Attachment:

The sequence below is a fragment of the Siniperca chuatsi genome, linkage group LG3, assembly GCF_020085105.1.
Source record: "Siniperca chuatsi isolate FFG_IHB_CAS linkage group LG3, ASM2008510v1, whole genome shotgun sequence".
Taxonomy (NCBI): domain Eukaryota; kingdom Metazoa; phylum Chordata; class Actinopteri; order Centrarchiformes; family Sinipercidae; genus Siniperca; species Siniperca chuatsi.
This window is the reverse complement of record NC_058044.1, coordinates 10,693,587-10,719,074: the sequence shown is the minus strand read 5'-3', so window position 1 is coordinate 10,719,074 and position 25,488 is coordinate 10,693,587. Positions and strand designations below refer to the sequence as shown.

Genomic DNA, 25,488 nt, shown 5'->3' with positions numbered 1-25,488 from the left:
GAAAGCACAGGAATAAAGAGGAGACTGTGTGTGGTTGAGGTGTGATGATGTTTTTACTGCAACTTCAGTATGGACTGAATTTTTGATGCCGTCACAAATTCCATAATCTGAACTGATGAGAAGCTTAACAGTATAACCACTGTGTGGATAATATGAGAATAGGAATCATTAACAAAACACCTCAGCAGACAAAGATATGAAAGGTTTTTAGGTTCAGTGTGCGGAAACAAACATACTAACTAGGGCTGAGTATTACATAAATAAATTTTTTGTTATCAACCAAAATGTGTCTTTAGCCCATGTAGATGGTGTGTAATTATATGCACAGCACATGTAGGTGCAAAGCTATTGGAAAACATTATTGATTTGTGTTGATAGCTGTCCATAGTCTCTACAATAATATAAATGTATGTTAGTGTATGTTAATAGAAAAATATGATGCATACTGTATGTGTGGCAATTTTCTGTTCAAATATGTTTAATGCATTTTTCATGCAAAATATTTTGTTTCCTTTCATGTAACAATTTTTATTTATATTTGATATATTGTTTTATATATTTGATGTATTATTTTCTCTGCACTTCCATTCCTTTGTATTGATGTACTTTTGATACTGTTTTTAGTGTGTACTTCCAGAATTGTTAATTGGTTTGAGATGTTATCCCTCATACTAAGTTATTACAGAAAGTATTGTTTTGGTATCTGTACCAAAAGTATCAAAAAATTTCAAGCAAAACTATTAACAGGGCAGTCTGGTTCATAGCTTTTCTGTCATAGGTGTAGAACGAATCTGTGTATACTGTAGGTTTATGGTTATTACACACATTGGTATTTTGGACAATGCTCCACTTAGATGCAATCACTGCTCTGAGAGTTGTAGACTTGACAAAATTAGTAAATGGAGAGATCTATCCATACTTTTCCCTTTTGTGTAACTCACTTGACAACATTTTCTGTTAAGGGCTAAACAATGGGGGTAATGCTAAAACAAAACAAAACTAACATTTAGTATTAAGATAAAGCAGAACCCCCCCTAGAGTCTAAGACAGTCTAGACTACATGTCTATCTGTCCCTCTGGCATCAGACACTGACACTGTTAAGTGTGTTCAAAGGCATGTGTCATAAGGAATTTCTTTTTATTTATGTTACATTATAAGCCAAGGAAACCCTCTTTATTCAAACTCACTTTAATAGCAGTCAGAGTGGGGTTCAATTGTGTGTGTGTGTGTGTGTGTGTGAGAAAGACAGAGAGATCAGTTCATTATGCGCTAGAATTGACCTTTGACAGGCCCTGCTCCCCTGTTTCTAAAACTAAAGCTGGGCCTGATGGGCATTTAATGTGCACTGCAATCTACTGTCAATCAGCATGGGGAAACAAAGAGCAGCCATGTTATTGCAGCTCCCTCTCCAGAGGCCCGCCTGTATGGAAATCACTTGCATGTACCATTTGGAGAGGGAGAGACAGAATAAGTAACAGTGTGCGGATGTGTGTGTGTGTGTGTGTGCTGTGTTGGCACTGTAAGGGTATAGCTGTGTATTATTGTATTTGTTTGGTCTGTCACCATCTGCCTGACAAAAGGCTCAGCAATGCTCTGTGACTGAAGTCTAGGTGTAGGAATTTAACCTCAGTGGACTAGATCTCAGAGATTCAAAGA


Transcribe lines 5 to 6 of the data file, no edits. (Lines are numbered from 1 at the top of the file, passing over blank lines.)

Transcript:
Genomic DNA, 25,488 nt, shown 5'->3' with positions numbered 1-25,488 from the left:
GAAAGCACAGGAATAAAGAGGAGACTGTGTGTGGTTGAGGTGTGATGATGTTTTTACTGCAACTTCAGTATGGACTGAATTTTTGATGCCGTCACAAATTCCATAATCTGAACTGATGAGAAGCTTAACAGTATAACCACTGTGTGGATAATATGAGAATAGGAATCATTAACAAAACACCTCAGCAGACAAAGATATGAAAGGTTTTTAGGTTCAGTGTGCGGAAACAAACATACTAACTAGGGCTGAGTATTACATAAATAAATTTTTTGTTATCAACCAAAATGTGTCTTTAGCCCATGTAGATGGTGTGTAATTATATGCACAGCACATGTAGGTGCAAAGCTATTGGAAAACATTATTGATTTGTGTTGATAGCTGTCCATAGTCTCTACAATAATATAAATGTATGTTAGTGTATGTTAATAGAAAAATATGATGCATACTGTATGTGTGGCAATTTTCTGTTCAAATATGTTTAATGCATTTTTCATGCAAAATATTTTGTTTCCTTTCATGTAACAATTTTTATTTATATTTGATATATTGTTTTATATATTTGATGTATTATTTTCTCTGCACTTCCATTCCTTTGTATTGATGTACTTTTGATACTGTTTTTAGTGTGTACTTCCAGAATTGTTAATTGGTTTGAGATGTTATCCCTCATACTAAGTTATTACAGAAAGTATTGTTTTGGTATCTGTACCAAAAGTATCAAAAAATTTCAAGCAAAACTATTAACAGGGCAGTCTGGTTCATAGCTTTTCTGTCATAGGTGTAGAACGAATCTGTGTATACTGTAGGTTTATGGTTATTACACACATTGGTATTTTGGACAATGCTCCACTTAGATGCAATCACTGCTCTGAGAGTTGTAGACTTGACAAAATTAGTAAATGGAGAGATCTATCCATACTTTTCCCTTTTGTGTAACTCACTTGACAACATTTTCTGTTAAGGGCTAAACAATGGGGGTAATGCTAAAACAAAACAAAACTAACATTTAGTATTAAGATAAAGCAGAACCCCCCCTAGAGTCTAAGACAGTCTAGACTACATGTCTATCTGTCCCTCTGGCATCAGACACTGACACTGTTAAGTGTGTTCAAAGGCATGTGTCATAAGGAATTTCTTTTTATTTATGTTACATTATAAGCCAAGGAAACCCTCTTTATTCAAACTCACTTTAATAGCAGTCAGAGTGGGGTTCAATTGTGTGTGTGTGTGTGTGTGTGTGAGAAAGACAGAGAGATCAGTTCATTATGCGCTAGAATTGACCTTTGACAGGCCCTGCTCCCCTGTTTCTAAAACTAAAGCTGGGCCTGATGGGCATTTAATGTGCACTGCAATCTACTGTCAATCAGCATGGGGAAACAAAGAGCAGCCATGTTATTGCAGCTCCCTCTCCAGAGGCCCGCCTGTATGGAAATCACTTGCATGTACCATTTGGAGAGGGAGAGACAGAATAAGTAACAGTGTGCGGATGTGTGTGTGTGTGTGTGTGCTGTGTTGGCACTGTAAGGGTATAGCTGTGTATTATTGTATTTGTTTGGTCTGTCACCATCTGCCTGACAAAAGGCTCAGCAATGCTCTGTGACTGAAGTCTAGGTGTAGGAATTTAACCTCAGTGGACTAGATCTCAGAGATTCAAAGA